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Obscura: Akroasis

Since the release of the outstanding Omnivium in 2011 talented bass player Jeroen Paul Thesseling departed Obscura to be replaced by Linus Klausenitzer. Moving forward to 2014 which then saw the departure of two accomplished musicians in drummer Hannes Grossmann and guitarist Christian Muenzner. Guitarist Tom Geldschläger joined the band for a short time which then led to the inclusion of Rafael Trujillo who is actually a jazz specialist and on drums Sebastian Lanser of the jazz-metal group Panzerballett was also recruited, they join band founder guitarist/vocalist Steffen Kummerer. Despite this turn of events Obscura haven't faltered in the slightest with another outstanding release titled Akroasis, the third part of a four part concept series that began with Cosmogenesis.

Five years since that last album Obscura are once again delivering a flawless display of technical mastery on this latest work. Like the metal pioneers Death and others such as the technical death metal group Pyscrotpic, Obscura show that you can still push the boundaries presenting mind-blowing songs that are also quite catchy. Akroasis continues the evolution of Obscura's sound, and as the band have new members with that comes an added fresh input. Tempo wise Akroasis isn't as full throttle as Omnivium, though the blast beats still play a role.

The versatility of those involved allows for such an unpredictable album which closes with the varied and monster track at over fifteen minutes "Weltseele" this goes through many changes. "Sermon Of The Seven Suns" shows the many sides of Obscura, it's technical,varying in intensity, adventurous, tempo shifting, and the guitars are quite melodic. Bassist Linus Klausenitzer has his time to shine also and doesn't waste it, this is one band that have the bass sound right where it should be. Sebastian Lanser gets active for the introduction to "The Monist", his playing on this track and the rest of Akroasis is simply outstanding. Sebastian lays down so many cool patterns and extra touches like when he mirrors the guitars on his cymbals while his kick drums power along at the crushing start of the amazing "Ode To The Sun". That demolishing metal component of this track actually makes me think of the band Immolation, and Steffen Kummerer's vocals are once again most venomous. I also have to mention the guitars which are equally as impressive and varied on Akroasis from demolishing riffs to tasteful acoustic inclusions.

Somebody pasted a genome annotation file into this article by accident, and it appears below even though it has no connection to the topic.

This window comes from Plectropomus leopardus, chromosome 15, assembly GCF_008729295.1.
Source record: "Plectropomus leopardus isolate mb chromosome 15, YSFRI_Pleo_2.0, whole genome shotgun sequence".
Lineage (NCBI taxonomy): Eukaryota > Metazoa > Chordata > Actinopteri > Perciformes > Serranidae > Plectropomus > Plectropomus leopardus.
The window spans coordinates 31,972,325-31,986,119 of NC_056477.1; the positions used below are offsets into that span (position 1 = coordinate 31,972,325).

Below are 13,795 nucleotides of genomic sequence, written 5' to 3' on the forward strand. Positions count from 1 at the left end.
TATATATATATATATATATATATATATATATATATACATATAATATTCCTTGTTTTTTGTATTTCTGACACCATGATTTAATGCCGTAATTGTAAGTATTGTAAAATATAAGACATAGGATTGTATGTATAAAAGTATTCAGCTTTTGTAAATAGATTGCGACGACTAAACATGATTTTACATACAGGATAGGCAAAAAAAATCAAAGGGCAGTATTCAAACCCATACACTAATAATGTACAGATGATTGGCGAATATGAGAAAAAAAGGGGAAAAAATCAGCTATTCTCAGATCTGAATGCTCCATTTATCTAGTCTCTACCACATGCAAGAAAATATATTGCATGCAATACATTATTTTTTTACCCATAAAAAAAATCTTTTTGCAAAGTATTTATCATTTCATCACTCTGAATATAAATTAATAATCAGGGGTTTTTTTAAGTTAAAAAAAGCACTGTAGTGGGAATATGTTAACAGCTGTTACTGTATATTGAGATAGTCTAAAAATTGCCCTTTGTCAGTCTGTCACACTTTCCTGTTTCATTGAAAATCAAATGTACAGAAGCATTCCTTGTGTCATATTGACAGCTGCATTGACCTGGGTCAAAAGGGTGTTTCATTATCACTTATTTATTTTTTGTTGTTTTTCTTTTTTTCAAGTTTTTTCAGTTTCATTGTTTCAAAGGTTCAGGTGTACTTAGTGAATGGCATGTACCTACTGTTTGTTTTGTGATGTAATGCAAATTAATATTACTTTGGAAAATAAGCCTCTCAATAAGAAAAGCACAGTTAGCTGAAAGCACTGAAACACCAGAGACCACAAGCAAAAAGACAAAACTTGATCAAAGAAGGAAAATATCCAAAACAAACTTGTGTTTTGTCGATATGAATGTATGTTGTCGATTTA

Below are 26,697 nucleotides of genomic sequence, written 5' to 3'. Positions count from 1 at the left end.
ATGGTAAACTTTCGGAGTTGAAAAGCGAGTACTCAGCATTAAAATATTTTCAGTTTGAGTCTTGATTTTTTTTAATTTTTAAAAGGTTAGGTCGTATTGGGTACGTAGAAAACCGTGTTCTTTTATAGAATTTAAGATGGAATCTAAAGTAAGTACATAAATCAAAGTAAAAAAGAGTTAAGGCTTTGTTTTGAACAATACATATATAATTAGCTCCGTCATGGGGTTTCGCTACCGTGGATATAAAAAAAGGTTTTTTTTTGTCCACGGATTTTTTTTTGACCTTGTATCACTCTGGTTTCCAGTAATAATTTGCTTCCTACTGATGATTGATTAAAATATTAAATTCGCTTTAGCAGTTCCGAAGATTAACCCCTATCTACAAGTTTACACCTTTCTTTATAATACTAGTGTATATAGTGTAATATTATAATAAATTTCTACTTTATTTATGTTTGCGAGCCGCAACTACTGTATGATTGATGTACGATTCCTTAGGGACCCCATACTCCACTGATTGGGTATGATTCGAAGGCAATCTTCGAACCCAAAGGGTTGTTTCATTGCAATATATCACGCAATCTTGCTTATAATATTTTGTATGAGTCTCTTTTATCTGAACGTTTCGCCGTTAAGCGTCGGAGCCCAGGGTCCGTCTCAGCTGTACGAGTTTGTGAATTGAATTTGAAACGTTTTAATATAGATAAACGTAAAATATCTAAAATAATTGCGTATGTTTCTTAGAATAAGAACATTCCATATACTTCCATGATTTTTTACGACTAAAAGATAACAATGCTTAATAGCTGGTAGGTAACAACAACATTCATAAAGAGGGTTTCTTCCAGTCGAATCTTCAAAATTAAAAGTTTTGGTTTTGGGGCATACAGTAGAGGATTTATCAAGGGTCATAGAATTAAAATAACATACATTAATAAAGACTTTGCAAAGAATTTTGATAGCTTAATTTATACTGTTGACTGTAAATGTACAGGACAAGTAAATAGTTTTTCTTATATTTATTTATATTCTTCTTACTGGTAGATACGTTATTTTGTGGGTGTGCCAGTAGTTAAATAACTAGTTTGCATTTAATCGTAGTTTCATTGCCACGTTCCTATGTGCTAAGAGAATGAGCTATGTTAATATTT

This is an amazing album from the German progressive death metal group, and I have no hesitation in awarding Akroasis with my first five star rating of 2016.

See more about this release on our recent YouTube show!


Track Listing
1. Sermon Of The Seven Suns
2. The Monist
3. Akroasis
4. Ten Sepiroth
5. Ode To The Sun
6. Fractal Dimension
7. Perpetual Infinity
8. Weltseele

Added: January 31st 2016
Reviewer: Scott Jessup
Score:
Related Link: Band Website
Hits: 2025
Language: english

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Obscura: Akroasis
Posted by Pete Pardo, SoT Staff Writer on 2016-01-31 07:02:25
My Score:

Lots of changes in the Obscura camp since we last heard from them on 2011s very fine Omnivium, but despite the personnel upheaval the music still has the look and feel we've come to love from this band. Akroasis is their brand new release for Relapse, and it's chock full of their insanely complex brand of progressive death metal, this time around even more melodic, featuring an uncanny amount of jazzy & proggy bits that delight the senses as well as forcing your jaw to drop and drag along the ground in amazement. Opener "Sermon of the Seven Sons" has a certain Cynic feel to it, thanks to the effects laden vocals and adventurous guitar & bass lines, and those vocal passages again pop up on the old school death metal meets tech-savvy "The Monist". Velvety bass lines and soaring lead guitar drive the incredible title track, blast beats and acrobatic riffs permeate "Ten Sepiroth", and the absolutely crushing "Ode to the Sun" unleashes monstrous growls over killer riffs & blast beats for a menacing and pulverizing ride. These are just some of the monumental moments of Akroasis, all of which lead up to the 15-minute closer "Weltseele", a true gem of epic & progressive death metal.

As near perfect as the album is, I'm taking off a half star for a certain sense of repetition that drifts along through parts of the album, as a few of these songs sound a tad to similar to each other in overall structure, but the playing is so damn amazing it's easy to overlook. Without a doubt, this will be one of 2016s metal highlights.



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